By Andrew Cohen
Berkeley Law and Georgetown Law have released a report that provides a blueprint for establishing and financing a new national insurance program that would replace wages when people need to take time off for health and care-giving needs.
The report, by the Berkeley Center on Health, Economic & Family Security (Berkeley CHEFS) and Georgetown Law’s Workplace Flexibility 2010, is called “Family Security Insurance: A New Foundation for Economic Security” and is available here.
Based on a substantive review of current data, law, and policy, the report outlines a nearly universal need among working Americans for time off from work to address personal illness, care for a new child, or care for a loved one with a serious illness. It asserts that this need is no longer an issue for individual families or select industries, but a national priority with major social and economic implications.
“The report describes how Family Security Insurance would fundamentally reform social policy to address workers’ critical needs,” said Berkeley CHEFS Executive Director Ann O’Leary ’05. “At the same time, it would spread the cost fairly, protect the deficit, and keep people working.”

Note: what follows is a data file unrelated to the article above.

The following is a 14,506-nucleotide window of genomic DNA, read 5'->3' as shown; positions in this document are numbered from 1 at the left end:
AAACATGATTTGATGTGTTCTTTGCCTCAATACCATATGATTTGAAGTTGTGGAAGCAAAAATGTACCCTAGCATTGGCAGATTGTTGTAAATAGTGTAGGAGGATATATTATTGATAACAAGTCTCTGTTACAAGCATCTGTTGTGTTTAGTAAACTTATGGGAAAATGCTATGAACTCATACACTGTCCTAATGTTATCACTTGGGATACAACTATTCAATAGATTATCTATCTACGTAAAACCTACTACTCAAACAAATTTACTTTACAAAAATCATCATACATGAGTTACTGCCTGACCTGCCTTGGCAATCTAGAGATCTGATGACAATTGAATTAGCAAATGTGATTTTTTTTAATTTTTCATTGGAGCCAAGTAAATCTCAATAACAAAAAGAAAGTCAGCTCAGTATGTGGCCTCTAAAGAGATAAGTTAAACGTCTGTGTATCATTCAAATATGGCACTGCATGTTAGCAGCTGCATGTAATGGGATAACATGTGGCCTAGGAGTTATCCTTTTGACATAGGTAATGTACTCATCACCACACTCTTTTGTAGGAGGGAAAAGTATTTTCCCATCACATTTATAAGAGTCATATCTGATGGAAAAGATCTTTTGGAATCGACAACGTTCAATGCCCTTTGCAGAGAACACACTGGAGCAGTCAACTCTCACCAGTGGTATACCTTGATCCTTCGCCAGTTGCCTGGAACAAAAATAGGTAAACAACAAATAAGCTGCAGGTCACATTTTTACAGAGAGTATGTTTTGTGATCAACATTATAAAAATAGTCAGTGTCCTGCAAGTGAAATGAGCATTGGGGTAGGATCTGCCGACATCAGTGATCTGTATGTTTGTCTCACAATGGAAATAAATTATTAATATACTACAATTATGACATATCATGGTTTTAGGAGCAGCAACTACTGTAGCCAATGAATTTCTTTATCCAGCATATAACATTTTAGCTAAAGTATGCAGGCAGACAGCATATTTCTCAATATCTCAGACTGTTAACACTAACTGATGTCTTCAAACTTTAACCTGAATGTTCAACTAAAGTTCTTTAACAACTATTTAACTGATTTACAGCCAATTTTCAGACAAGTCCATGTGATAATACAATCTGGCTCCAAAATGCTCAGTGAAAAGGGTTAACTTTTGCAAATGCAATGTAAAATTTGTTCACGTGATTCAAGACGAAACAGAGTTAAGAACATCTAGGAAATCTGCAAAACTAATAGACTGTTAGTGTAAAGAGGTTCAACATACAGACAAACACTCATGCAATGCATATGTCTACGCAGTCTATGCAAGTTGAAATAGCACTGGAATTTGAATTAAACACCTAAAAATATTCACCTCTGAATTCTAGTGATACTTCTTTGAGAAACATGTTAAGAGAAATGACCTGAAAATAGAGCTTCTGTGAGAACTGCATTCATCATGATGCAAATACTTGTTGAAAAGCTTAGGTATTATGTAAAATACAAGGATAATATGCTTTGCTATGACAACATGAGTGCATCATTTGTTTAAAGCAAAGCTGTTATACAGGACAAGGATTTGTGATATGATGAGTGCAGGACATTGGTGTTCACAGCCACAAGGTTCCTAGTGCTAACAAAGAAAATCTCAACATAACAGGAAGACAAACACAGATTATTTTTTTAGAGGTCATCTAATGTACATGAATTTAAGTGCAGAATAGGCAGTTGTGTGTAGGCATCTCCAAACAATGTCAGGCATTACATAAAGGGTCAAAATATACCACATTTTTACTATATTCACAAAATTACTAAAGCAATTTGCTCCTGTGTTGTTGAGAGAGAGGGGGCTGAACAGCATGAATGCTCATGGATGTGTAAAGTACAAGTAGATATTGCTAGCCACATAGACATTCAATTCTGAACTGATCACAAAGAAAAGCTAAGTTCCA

O’Leary co-authored the report with Berkeley Law Professors Stephen Sugarman and Gillian Lester, Berkeley CHEFS Counsel Angela Clements ’09, and members of the Georgetown Law faculty. On December 2 at the National Press Club in Washington, D.C., O’Leary, Sugarman, and Lester helped launch the report by appearing on a panel with two Georgetown colleagues to discuss the proposal’s key items.
Family Security Insurance would reform the current social insurance system to provide for income replacement when people take time off from work for health and care-giving reasons. The report outlines the benefits that would be provided, who would be eligible, how the program would be administered, and how to fund it.
The recommendations cover income replacement for three important life events: one’s own serious illness or temporary disability that renders a worker temporarily unable to perform his or her job; arrival of a child who needs care and time to bond with parents; and the serious illness of a family member who needs care.
Family Security Insurance would be a national social insurance program not paid for by the government, but by spreading the cost among workers and their employers to create a fair, predictable foundation of support.
“Spreading the costs between employers and employees is fair because both will benefit from Family Security Insurance,” said Sugarman. “Employers will be more able to retain good workers and employees will receive a basic level of economic security when they need to be temporarily away from the workforce. Having employers and employees pay for Family Security Insurance will also ensure that it’s not a government funded welfare program that would add to the national deficit.”